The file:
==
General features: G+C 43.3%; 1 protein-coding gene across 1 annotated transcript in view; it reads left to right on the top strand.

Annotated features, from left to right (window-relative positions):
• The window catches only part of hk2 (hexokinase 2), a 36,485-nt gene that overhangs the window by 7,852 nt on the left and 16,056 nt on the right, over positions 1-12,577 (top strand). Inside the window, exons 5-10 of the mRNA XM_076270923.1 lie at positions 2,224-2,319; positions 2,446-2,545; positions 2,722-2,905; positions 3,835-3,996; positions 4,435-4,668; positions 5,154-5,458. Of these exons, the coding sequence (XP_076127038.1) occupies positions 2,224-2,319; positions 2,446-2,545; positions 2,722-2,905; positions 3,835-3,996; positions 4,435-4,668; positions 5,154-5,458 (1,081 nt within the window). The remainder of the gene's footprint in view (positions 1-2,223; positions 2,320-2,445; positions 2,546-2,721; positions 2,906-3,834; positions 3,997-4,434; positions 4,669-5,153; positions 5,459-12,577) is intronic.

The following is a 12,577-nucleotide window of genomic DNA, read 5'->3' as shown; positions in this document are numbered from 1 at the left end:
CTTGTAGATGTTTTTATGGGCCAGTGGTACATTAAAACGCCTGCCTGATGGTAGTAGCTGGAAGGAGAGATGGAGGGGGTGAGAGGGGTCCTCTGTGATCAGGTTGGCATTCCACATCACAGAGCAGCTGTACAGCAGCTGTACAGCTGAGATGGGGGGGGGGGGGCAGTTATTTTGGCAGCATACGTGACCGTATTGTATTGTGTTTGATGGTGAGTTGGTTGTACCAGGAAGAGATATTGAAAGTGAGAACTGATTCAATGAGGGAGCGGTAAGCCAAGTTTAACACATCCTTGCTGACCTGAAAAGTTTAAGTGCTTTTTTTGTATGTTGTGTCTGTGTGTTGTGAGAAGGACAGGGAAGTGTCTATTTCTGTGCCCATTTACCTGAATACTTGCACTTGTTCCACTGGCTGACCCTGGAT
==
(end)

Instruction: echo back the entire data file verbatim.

General features: G+C 43.3%; 1 protein-coding gene across 1 annotated transcript in view; it reads left to right on the top strand.

Annotated features, from left to right (window-relative positions):
• The window catches only part of hk2 (hexokinase 2), a 36,485-nt gene that overhangs the window by 7,852 nt on the left and 16,056 nt on the right, over positions 1-12,577 (top strand). Inside the window, exons 5-10 of the mRNA XM_076270923.1 lie at positions 2,224-2,319; positions 2,446-2,545; positions 2,722-2,905; positions 3,835-3,996; positions 4,435-4,668; positions 5,154-5,458. Of these exons, the coding sequence (XP_076127038.1) occupies positions 2,224-2,319; positions 2,446-2,545; positions 2,722-2,905; positions 3,835-3,996; positions 4,435-4,668; positions 5,154-5,458 (1,081 nt within the window). The remainder of the gene's footprint in view (positions 1-2,223; positions 2,320-2,445; positions 2,546-2,721; positions 2,906-3,834; positions 3,997-4,434; positions 4,669-5,153; positions 5,459-12,577) is intronic.

The following is a 12,577-nucleotide window of genomic DNA, read 5'->3' as shown; positions in this document are numbered from 1 at the left end:
CTTGTAGATGTTTTTATGGGCCAGTGGTACATTAAAACGCCTGCCTGATGGTAGTAGCTGGAAGGAGAGATGGAGGGGGTGAGAGGGGTCCTCTGTGATCAGGTTGGCATTCCACATCACAGAGCAGCTGTACAGCAGCTGTACAGCTGAGATGGGGGGGGGGGGGCAGTTATTTTGGCAGCATACGTGACCGTATTGTATTGTGTTTGATGGTGAGTTGGTTGTACCAGGAAGAGATATTGAAAGTGAGAACTGATTCAATGAGGGAGCGGTAAGCCAAGTTTAACACATCCTTGCTGACCTGAAAAGTTTAAGTGCTTTTTTTGTATGTTGTGTCTGTGTGTTGTGAGAAGGACAGGGAAGTGTCTATTTCTGTGCCCATTTACCTGAATACTTGCACTTGTTCCACTGGCTGACCCTGGAT